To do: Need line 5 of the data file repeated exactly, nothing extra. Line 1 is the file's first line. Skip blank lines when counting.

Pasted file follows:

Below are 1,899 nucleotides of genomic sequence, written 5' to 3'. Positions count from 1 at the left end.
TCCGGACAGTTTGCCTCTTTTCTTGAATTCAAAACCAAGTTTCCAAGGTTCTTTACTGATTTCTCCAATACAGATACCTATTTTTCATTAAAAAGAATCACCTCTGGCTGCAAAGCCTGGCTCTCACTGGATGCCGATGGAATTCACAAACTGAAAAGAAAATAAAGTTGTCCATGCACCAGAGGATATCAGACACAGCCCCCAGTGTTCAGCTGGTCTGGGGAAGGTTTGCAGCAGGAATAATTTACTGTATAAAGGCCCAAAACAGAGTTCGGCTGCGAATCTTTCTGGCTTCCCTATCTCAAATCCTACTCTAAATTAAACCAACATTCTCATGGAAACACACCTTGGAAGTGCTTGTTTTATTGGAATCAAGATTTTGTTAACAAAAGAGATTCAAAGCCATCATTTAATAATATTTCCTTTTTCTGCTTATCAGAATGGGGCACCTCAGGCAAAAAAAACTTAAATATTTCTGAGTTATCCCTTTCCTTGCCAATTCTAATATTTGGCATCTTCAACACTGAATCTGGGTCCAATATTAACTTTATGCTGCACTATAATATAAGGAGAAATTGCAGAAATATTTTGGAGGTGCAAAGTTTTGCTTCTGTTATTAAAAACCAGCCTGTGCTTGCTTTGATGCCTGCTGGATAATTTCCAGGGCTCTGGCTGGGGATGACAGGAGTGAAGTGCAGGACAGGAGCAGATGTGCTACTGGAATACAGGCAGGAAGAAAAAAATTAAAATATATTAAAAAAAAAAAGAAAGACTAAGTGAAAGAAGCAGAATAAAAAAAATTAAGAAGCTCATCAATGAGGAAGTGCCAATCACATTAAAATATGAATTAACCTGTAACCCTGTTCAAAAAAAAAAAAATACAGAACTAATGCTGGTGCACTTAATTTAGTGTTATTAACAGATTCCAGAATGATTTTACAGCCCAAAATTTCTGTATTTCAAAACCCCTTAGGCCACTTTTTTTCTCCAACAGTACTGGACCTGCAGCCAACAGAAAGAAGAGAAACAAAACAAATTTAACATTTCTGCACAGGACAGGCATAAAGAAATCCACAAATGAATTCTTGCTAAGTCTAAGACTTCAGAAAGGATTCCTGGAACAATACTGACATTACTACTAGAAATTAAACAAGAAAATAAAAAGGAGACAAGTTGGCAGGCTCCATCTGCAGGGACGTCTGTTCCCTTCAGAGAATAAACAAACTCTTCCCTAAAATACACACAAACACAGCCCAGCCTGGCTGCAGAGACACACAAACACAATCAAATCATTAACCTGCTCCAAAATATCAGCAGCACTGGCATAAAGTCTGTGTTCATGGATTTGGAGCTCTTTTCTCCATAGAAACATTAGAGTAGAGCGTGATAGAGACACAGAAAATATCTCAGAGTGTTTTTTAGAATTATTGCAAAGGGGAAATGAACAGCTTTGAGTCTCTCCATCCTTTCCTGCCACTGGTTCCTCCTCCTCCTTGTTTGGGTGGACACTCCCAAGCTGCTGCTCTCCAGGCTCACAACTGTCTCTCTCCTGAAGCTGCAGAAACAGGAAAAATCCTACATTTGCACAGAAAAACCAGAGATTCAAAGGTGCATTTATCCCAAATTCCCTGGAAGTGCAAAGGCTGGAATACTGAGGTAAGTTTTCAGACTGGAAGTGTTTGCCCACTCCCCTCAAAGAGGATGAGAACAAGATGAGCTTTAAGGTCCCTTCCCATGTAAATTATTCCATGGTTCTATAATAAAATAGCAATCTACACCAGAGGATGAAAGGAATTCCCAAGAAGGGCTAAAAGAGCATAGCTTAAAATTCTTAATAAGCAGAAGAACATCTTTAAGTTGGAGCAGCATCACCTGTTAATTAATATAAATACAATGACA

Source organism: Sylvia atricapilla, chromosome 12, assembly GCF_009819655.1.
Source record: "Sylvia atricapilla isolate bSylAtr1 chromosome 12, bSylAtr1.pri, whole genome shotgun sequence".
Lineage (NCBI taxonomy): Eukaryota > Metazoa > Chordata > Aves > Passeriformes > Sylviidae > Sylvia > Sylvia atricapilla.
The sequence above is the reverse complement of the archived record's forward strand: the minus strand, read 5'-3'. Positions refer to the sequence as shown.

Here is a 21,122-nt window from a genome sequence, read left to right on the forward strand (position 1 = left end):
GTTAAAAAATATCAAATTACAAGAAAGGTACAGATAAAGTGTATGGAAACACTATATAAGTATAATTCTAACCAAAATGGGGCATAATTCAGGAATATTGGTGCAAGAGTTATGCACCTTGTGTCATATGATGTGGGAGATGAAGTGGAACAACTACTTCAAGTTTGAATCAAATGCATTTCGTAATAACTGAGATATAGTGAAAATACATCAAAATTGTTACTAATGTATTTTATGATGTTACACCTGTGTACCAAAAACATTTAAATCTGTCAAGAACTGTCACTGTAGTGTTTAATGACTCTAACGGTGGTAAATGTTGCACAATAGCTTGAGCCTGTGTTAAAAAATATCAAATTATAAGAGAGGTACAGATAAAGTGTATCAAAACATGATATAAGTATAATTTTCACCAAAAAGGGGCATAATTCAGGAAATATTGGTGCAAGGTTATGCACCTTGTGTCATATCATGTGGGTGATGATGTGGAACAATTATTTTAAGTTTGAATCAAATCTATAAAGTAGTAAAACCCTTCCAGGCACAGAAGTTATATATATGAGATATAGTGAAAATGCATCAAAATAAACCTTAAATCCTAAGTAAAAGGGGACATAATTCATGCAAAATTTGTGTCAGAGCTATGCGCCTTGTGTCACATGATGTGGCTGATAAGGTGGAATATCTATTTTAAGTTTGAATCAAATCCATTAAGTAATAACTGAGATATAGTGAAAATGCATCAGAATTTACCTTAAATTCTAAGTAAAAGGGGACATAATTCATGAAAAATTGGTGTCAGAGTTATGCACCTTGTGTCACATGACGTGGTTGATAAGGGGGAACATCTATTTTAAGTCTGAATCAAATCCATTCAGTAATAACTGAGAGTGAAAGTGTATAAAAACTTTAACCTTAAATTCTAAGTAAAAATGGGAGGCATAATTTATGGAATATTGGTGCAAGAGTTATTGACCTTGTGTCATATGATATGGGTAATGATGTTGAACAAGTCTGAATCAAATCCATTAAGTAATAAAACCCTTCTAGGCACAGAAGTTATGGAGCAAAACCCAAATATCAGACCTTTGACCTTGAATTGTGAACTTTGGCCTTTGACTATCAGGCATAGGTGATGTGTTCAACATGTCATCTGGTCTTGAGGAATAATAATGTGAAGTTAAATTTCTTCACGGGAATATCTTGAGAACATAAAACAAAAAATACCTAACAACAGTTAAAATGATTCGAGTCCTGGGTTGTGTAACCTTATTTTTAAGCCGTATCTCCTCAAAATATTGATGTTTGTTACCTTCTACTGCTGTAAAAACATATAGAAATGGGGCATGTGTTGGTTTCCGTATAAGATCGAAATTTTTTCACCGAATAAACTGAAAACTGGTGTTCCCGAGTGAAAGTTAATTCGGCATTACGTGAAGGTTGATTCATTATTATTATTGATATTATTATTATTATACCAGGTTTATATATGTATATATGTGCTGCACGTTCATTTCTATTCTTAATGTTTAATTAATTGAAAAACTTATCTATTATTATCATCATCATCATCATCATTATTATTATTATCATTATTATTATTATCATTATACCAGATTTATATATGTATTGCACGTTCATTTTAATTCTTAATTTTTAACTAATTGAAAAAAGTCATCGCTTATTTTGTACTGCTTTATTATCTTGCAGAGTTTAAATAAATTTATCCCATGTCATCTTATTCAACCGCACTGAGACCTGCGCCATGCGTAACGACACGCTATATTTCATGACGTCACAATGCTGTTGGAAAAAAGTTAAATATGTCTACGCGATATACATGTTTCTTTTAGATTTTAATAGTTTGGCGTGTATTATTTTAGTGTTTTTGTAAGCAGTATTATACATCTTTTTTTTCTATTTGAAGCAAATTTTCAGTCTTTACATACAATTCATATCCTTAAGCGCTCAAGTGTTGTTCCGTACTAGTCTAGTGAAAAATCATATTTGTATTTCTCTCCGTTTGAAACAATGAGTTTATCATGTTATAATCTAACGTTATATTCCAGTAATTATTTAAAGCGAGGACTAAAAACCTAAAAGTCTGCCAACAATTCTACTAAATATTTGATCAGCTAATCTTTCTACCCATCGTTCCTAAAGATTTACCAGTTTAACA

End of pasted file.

Lineage (NCBI taxonomy): Eukaryota > Metazoa > Chordata > Aves > Passeriformes > Sylviidae > Sylvia > Sylvia atricapilla.